- Attribute-based access control(ABAC): to address this, one needs to be more discriminate, finer in terms of what information is considered to define a rule. Instead of defining permissions based on roles only, one should be able to use attributes. Attributes are any bit of data, or label, that describes a user, resource, target, object, environment, or action. Anything from an apple, its color, and weight to a person eating that apple, the location of the apple… With ABAC, you can mix and match attributes to define extremely targeted (fine-grained) rules e.g. employees can open the door between 9AM and 10AM or close the door after 5PM if and only if the employee belongs to the ‘door opener’ group.
Standards for access control
In the previous paragraph, we looked at some broadly used and accepted access control models: ACL, RBAC, and ABAC (yes, access control is for acronym lovers). Let’s check out standards that back these models.
- ANSI INCITS 359-2009 RBAC Role-Based Access Control: this standard defines role-based access control and its model.
- XACML: this OASIS-driven standard defines a policy language, request/response protocol, and architecture that implement ABAC.
The NIST has a webpage dedicated to RBAC which summarizes extremely well the different RBAC standards existing and their variations / applicability.
In addition to the ANSI RBAC and the OASIS XACML standards, there are standards for ACL but these tend to be OS-specific.
Of all the standards out there, XACML is the one providing the finest granularity.
Defining access control granularity
The granularity of an access control framework can be defined from two different angles:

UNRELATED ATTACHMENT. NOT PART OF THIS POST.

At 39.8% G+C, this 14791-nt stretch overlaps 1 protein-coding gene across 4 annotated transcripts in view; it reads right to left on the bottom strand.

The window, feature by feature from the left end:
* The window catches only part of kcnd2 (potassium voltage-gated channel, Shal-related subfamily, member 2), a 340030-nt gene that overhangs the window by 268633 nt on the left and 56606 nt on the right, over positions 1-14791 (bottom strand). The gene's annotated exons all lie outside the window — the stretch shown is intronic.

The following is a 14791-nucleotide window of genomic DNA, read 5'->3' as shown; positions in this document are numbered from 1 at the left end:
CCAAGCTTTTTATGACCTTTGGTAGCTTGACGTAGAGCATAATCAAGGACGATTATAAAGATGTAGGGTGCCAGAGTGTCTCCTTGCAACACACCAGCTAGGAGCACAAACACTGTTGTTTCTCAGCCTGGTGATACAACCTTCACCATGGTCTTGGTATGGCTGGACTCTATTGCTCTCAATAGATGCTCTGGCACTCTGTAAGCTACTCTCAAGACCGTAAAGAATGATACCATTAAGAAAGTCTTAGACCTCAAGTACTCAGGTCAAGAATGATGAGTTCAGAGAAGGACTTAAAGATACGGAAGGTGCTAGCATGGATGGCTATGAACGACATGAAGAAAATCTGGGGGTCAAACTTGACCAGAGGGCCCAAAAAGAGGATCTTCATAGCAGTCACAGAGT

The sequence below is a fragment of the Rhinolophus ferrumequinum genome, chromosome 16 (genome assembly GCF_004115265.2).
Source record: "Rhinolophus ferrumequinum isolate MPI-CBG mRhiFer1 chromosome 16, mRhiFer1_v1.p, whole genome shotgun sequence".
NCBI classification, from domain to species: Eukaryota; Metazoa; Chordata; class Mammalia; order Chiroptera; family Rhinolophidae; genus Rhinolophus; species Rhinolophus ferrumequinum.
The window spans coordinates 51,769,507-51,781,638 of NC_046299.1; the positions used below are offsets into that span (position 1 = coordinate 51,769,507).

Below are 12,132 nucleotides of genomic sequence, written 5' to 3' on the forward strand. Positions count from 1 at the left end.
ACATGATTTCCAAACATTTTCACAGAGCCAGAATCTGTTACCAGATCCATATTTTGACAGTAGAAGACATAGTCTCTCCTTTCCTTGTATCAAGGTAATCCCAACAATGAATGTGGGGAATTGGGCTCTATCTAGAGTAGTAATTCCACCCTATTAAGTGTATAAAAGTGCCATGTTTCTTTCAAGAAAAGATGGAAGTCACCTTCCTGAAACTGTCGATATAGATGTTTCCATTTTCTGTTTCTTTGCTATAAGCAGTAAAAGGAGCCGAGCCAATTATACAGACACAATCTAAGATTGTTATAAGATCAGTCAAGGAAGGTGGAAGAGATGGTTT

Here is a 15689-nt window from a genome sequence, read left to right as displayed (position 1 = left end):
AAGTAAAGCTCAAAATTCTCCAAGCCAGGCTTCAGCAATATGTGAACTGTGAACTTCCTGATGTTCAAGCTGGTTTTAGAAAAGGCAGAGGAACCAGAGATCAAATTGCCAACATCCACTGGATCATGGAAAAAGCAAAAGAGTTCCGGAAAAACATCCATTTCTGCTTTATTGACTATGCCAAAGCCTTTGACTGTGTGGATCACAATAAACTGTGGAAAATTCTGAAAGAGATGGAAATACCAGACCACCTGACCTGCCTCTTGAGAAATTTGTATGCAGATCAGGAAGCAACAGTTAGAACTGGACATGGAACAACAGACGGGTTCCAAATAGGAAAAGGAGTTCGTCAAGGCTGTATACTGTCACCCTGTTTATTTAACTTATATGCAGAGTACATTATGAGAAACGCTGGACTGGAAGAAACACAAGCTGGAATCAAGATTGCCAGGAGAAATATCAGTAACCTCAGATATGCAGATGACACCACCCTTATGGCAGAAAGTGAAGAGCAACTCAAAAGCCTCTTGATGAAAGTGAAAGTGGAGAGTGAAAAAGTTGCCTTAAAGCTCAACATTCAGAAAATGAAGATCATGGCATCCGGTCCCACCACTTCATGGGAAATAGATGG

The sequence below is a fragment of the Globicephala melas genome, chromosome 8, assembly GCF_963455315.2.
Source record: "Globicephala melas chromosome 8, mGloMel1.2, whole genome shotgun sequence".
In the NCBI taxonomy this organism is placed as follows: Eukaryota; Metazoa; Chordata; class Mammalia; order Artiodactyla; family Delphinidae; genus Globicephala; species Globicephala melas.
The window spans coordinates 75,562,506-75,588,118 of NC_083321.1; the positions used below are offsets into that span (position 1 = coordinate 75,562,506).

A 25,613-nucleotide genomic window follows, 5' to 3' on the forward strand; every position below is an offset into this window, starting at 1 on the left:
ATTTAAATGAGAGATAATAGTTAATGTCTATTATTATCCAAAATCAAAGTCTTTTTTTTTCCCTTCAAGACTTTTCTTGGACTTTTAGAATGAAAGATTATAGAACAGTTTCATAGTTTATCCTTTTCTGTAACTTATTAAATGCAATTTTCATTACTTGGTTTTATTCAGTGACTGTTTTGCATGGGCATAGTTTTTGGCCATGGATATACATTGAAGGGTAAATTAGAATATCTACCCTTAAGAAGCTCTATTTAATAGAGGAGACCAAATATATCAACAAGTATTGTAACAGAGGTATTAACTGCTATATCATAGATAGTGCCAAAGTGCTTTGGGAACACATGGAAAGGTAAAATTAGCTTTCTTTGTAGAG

- the expressiveness of the grammar used to express access control rules:the more flexible a grammar and the more information it can cater for, the finer grained the resulting access control will be. XACML can consider attributes about users, resources, actions, and the environment. This makes it very fine-grained. RBAC implementations typically focus on the user role and the target application therefore losing a bit of granularity since it won’t be able to make access control decisions based on actions, other subject attributes, or the context.
- the ability of the ‘agents’ to see more or less information: in order to make fine-grained access control decisions, there is a need for agents or interceptors to be able to inspect business messages flowing through them. If, for instance, an agent can only see the URI of an HTTP message and the user principal name, then it can (most likely) only make decisions based on that. On the other hand, if the agent is capable of inspecting the entire message, including all HTTP headers plus the payload of the message, then more fine-grained AC requests can be generated. This is why there are firewalls which typically look at TCP packets, XML gateways which look at SOAP/REST messages, and many other types of gateways / interceptors in between. Interceptors can be business app-specific e.g. interceptors for Sharepoint or SAP which enable fine-grained access control.
In a second instalment, I will focus on the issues of scale around granularity of access control. I will also list some product categories and vendors that address different levels of granularity. Stay tuned!